The phrase “Rocky Mountain high” took on new meaning two years ago when recreational cannabis stores opened their doors. Many of them, especially the ones near downtown Denver, the airport or in the resort areas, have reported very strong tourist business, though Colorado has never really acknowledged the draw.
This week, the state released data from a study conducted by Strategic Marketing & Research Insights that many believed showed that in fact tourism has benefitted from cannabis legalization. The study tracked the success of the “Come to Life” campaign. The Denver Post ran a headline: “Marijuana has huge influence on Colorado tourism, state survey says”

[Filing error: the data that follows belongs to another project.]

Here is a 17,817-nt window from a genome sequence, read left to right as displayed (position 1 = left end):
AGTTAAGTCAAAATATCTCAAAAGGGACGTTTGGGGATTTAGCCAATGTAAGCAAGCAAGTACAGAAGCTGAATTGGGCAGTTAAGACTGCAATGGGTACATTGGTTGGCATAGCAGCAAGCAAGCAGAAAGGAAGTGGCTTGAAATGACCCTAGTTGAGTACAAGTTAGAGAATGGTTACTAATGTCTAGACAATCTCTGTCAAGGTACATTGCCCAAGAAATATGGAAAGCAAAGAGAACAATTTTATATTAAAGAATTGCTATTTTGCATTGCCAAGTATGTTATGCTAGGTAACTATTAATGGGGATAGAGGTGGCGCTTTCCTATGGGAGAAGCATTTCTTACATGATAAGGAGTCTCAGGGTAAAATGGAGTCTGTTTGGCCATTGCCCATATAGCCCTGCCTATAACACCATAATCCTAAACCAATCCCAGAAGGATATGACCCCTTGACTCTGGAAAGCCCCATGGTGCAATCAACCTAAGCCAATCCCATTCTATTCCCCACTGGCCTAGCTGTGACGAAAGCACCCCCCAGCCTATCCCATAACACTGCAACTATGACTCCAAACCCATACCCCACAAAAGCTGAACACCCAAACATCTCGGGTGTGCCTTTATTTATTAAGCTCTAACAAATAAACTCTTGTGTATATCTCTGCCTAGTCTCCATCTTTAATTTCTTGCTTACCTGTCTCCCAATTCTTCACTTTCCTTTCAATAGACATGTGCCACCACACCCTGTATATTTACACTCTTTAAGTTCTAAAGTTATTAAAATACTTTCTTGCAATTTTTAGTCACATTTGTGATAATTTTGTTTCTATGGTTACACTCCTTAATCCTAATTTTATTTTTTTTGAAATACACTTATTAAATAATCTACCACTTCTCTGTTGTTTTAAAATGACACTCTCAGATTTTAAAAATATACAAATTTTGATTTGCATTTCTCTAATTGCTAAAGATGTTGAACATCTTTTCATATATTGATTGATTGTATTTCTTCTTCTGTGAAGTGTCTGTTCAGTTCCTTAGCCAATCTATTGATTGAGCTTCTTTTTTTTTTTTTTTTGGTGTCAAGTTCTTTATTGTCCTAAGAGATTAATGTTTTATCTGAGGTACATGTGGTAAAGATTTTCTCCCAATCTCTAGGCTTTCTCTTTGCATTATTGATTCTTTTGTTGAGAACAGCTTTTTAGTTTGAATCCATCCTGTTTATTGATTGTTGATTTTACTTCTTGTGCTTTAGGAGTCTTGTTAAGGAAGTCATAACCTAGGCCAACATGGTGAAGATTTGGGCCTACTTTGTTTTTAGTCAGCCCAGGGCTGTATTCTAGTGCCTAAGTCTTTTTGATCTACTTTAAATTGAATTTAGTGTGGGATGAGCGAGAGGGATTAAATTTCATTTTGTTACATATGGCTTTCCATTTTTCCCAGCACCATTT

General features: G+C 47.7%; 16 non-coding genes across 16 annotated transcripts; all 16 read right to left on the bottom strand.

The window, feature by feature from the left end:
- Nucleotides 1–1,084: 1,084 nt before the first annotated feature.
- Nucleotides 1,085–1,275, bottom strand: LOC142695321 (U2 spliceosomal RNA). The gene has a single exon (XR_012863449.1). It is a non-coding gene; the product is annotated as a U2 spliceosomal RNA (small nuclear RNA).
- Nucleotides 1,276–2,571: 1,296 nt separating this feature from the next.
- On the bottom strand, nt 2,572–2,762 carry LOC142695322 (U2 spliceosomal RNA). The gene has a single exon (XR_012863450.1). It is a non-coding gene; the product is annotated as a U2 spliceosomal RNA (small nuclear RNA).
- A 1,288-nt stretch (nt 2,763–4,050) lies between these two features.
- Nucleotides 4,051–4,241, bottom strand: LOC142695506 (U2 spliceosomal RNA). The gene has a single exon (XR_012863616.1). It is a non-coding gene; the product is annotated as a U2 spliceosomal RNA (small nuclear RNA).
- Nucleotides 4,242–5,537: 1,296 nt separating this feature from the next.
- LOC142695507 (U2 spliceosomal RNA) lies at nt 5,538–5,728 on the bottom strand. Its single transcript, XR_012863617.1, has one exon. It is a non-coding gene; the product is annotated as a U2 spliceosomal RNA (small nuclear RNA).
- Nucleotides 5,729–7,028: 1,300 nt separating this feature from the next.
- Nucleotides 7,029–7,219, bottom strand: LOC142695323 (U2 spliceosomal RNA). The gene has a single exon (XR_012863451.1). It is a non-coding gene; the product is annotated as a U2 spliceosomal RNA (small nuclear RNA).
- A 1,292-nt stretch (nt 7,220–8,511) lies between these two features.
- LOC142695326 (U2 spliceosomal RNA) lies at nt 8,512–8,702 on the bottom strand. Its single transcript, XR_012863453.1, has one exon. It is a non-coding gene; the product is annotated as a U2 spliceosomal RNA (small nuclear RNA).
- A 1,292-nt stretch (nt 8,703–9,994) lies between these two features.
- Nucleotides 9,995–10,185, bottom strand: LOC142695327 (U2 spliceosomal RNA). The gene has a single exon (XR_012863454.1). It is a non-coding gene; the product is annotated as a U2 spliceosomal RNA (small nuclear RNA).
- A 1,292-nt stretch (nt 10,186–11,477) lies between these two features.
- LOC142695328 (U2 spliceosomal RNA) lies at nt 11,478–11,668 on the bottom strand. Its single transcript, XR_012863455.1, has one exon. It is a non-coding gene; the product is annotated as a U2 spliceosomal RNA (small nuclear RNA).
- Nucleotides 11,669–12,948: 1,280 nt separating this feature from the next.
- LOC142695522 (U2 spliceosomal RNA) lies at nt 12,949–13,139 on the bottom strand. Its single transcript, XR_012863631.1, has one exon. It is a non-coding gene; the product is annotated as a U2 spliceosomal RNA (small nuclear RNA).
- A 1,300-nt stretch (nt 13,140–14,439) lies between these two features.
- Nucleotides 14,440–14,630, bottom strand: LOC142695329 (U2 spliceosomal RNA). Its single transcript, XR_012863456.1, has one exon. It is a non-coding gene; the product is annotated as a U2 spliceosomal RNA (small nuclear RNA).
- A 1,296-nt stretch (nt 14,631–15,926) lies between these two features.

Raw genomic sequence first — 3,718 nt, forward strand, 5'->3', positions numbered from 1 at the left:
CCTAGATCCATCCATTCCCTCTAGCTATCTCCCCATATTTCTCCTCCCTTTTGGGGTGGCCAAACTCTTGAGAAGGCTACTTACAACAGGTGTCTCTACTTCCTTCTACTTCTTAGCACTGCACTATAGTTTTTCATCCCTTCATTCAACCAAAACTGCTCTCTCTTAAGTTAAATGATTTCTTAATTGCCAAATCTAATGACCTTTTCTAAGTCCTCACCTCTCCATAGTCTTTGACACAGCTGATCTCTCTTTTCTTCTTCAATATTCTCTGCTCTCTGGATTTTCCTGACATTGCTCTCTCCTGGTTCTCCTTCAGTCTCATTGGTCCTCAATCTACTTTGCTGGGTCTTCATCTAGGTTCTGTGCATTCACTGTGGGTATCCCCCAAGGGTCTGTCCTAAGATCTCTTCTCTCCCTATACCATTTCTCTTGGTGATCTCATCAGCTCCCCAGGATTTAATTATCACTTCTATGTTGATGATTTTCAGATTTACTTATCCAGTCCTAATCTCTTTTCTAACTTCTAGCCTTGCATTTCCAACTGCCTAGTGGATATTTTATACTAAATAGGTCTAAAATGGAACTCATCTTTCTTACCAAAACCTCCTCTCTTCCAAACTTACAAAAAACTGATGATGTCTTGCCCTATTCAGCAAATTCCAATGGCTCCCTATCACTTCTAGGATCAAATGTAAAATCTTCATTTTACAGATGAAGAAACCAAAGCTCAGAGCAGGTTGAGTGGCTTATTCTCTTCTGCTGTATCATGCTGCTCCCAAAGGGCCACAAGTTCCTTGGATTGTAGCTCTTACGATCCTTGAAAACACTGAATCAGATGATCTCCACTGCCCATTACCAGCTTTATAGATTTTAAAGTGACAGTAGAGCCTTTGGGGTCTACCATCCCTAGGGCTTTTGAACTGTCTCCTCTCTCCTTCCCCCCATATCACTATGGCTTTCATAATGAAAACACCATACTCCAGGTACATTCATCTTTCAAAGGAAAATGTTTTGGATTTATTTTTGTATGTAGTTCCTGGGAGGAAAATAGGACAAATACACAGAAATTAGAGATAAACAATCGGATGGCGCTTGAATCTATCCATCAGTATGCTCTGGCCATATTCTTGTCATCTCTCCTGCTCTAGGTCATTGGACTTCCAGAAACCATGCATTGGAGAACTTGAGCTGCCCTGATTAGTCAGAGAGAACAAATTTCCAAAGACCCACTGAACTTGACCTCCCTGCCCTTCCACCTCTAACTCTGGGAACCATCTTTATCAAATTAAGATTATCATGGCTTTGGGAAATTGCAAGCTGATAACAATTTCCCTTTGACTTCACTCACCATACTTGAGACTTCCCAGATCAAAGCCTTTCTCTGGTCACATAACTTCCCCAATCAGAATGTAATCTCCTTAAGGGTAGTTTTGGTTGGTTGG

The Colorado Tourism Department’s Director Cathy Ritter, however, issued a statement to the Denver Business Journal that Colorado has no interest in marketing to what officials consider an insignificant niche of marijuana-seeking visitors.
Ritter said that legalized cannabis is as much a detractor of tourism as a catalyst, citing the data from the survey. She also reveals the real reason for her department to downplay the significant potential: The department believe that it is federally illegal to advertise outside of Colorado:
Right now I wouldn’t say there would be a compelling argument, even if it were legal, for the Colorado Tourism Office to target the traveler because it’s such a small segment. And it carries as many negatives as it does positives.
Read Ed Sealover’s “Colorado tourism director: Marijuana is not a major draw for state”: http://www.bizjournals.com/denver/news/2015/12/10/colorado-tourism-director-marijuana-is-not-a-major.html